Alan Baker, FRS (born on 19 August 1939) is an English mathematician. He was born in London. He is known for his work on effective methods in number theory, in particular those arising from transcendence theory. He was awarded the Fields Medal in 1970, at age 31. His academic career started as a student of Harold Davenport, at University College London and later at Cambridge. He is a fellow of Trinity College, Cambridge.
His interests are:
1. Number theory
3. Logarithmic forms
4. Effective methods
5. Diophantine geometry
6. Diophantine analysis
His students include John Coates, David Masser, Roger Heath-Brown, Yuval Flicker, and Cameron Stewart.
* Fellow Royal Society, Fellow Indian National Science Academy
Alan Baker was educated at Stratford Grammar School. From there he entered University College London where he studied for his B.Sc., moving on to Trinity College Cambridge where he was awarded an M.A. Continuing his research at Cambridge, Baker received his doctorate and was elected a Fellow of Trinity College in 1964.
From 1964 to 1968 Baker was a research fellow at Cambridge, then becoming Director of Studies in Mathematics, a post which he held from 1968 until 1974 when he was appointed Professor of Pure Mathematics. During this time he spent time in the United States, becoming a member of the Institute for Advanced Study in Princeton in 1970 and visiting professor at Stanford in 1974.
Baker was awarded a Fields Medal in 1970 at the International Congress at Nice. This was awarded for his work on Diophantine equations. This is described by Turán in , who first gives the historical setting:-
[Diophantine equations], carrying a history of more than one thousand years, was, until the early years of this century, little more than a collection of isolated problems subjected to ingenious ad hoc methods. It was Axel Thue who made the breakthrough to general results by proving in 1909 that all Diophantine equations of the form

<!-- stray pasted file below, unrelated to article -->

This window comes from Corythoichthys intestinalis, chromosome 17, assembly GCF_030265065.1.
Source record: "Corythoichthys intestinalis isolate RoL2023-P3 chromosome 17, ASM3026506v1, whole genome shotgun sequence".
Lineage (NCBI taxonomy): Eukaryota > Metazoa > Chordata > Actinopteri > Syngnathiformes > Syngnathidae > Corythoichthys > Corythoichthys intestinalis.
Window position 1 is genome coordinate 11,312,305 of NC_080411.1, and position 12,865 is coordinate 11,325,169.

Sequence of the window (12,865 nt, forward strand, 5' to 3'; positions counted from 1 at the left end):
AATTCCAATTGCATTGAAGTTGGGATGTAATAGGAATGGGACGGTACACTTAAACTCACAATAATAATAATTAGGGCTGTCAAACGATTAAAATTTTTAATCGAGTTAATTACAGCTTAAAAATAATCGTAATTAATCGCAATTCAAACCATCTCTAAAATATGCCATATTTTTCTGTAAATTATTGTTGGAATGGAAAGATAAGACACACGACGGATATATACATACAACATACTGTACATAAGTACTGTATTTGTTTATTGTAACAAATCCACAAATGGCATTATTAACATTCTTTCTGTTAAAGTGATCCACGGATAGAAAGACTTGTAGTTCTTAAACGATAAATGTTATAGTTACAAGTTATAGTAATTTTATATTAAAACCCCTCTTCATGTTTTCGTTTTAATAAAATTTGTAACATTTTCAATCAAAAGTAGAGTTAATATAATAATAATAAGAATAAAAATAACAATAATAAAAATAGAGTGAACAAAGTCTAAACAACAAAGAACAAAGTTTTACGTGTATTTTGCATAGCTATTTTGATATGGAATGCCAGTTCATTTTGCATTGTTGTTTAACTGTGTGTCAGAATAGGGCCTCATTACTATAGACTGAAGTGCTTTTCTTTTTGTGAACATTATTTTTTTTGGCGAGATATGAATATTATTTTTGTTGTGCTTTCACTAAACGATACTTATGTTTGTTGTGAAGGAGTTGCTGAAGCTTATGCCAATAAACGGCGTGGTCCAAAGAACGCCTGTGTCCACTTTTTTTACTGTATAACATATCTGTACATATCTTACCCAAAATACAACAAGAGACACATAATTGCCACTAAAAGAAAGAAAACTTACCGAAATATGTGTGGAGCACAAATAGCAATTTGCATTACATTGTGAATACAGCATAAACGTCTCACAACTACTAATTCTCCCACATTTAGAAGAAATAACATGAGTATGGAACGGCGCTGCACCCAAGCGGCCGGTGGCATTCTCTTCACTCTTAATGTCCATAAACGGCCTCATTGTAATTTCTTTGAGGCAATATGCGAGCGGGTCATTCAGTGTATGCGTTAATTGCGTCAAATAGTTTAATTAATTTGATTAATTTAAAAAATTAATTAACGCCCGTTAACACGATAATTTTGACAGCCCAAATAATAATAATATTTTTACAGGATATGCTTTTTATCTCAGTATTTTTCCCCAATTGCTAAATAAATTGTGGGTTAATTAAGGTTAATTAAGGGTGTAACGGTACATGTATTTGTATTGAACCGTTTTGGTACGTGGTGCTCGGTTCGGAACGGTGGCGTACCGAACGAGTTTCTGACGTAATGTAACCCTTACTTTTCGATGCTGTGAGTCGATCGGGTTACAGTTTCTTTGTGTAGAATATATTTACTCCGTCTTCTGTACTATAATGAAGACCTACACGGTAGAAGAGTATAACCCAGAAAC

ƒ(x, y) = m
where m is an integer and ƒ is an irreducible homogeneous binary form of degree at least three, with integer coefficients, have at most finitely many solutions in integers.
Turán goes on to say that Carl Siegel and Klaus Roth generalised the classes of Diophantine equations for which these conclusions would hold and even bounded the number of solutions. Baker however went further and produced results which, at least in principle, could lead to a complete solution of this type of problem. He proved that for equations of the type ƒ(x, y) = m described above there was a bound B which depended only on m and the integer coefficients of ƒ with
max(|x0|, |y0|) ≤ B
for any solution (x0, y0) of ƒ(x, y) = m. Of course this means that only a finite number of possibilities need to be considered so, at least in principle, one could determine the complete list of solutions by checking each of the finite number of possible solutions.
Baker also made substantial contributions to Hilbert's seventh problem which asked whether or not aq was transcendental when a and q are algebraic. Hilbert himself remarked that he expected this problem to be harder than the solution of the Riemann conjecture. However it was solved independently by Gelfond and Schneider in 1934 but Baker ():-